Originally Posted by nukinfuts29
still looking for an answer ^^
My understanding is woodchuck is backsweetened and force carbonated. I would assume that yeast is taken out via filtering and that they use preservatives like sorbate and k-meta.
my best results for making a woodchuck styled cider using backsweetening is to use what I call double sweet cider (process below).
1. Take cider that is fermented dry
2. Add 1/4 rounded tsp of sorbate per gallon of finished product.
3. Rack cider into bottling bucket, onto sorbate leaving any yeast behind.
4. add double sweet cider to taste (this is fresh unpasteurized cider that I have let thaw about half way, then I pour off the liquid and leave the ice chunk behind. this results in a very sweet "double sweet" cider to backsweeten with). I usually end up adding about 1/3 double sweet cider to 2/3 hard cider for gravity in the 1.022-26 range.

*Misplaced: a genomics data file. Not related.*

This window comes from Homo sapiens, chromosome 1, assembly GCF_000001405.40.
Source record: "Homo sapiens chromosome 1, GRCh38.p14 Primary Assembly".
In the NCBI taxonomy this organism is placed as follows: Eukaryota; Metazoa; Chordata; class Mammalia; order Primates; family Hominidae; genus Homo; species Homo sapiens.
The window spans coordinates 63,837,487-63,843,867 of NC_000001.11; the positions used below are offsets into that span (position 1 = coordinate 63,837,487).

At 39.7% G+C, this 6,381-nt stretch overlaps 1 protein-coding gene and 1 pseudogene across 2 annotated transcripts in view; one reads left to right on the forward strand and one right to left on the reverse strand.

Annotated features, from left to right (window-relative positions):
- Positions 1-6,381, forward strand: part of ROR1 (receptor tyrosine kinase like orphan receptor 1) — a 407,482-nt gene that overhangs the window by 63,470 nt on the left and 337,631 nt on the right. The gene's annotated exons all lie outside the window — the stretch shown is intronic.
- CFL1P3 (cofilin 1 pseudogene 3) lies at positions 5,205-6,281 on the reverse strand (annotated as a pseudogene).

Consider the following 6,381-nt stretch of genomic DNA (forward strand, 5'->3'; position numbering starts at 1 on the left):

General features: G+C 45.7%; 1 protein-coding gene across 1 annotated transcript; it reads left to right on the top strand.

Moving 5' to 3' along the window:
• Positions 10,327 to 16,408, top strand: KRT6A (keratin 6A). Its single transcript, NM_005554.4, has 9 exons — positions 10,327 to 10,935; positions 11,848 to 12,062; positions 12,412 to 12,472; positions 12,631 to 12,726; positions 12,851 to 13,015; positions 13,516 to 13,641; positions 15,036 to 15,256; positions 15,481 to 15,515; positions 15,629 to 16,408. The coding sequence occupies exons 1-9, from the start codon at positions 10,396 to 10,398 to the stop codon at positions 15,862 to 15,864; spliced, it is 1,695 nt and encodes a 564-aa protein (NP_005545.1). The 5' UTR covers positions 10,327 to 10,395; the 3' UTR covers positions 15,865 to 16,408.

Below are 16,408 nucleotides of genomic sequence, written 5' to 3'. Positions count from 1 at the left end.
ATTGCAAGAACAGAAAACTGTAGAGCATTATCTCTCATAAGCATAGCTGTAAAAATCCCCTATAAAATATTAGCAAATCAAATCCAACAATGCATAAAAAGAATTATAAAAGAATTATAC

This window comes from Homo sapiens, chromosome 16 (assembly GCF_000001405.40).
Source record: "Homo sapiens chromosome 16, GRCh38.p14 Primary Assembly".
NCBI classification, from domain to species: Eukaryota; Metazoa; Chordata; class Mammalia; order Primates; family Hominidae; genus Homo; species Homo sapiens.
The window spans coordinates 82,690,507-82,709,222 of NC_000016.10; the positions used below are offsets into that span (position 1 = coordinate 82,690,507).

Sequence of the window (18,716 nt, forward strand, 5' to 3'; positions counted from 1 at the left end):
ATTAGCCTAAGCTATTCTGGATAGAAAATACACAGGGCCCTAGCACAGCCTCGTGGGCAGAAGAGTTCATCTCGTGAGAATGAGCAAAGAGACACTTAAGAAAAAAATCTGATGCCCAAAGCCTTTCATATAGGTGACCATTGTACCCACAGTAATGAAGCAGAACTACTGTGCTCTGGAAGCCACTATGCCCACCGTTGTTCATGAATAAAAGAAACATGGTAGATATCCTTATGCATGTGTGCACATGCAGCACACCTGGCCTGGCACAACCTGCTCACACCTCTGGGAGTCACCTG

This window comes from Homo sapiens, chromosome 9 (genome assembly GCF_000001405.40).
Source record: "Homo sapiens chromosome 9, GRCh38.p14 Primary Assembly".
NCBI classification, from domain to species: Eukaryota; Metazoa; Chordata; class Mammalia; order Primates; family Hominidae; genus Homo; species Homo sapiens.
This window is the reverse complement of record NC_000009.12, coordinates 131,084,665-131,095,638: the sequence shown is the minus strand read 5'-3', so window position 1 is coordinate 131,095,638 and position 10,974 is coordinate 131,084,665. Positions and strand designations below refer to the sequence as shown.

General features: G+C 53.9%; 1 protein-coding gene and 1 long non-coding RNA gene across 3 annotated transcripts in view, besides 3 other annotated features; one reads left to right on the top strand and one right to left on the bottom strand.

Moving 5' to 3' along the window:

5. Once you have it tasting the way you want, add 1 crushed campden tablet per finished volume gallon into your keg.
6. Rack in the cider from the bottling bucket into a keg, force carb and give a couple days before you try.
Note: The sulphites will possibly taste funny for about 24hrs, then the flavor will dissipate. If you don't sulphite and only sorbate there is potential for the sorbate to interact with malolactic bacteria causing an unpleasant geranium smell. Sorbate is sometimes attacked by malolactic bacteria. Malolactic bacteria will likely only be present in fresh pressed unpasteurized cider.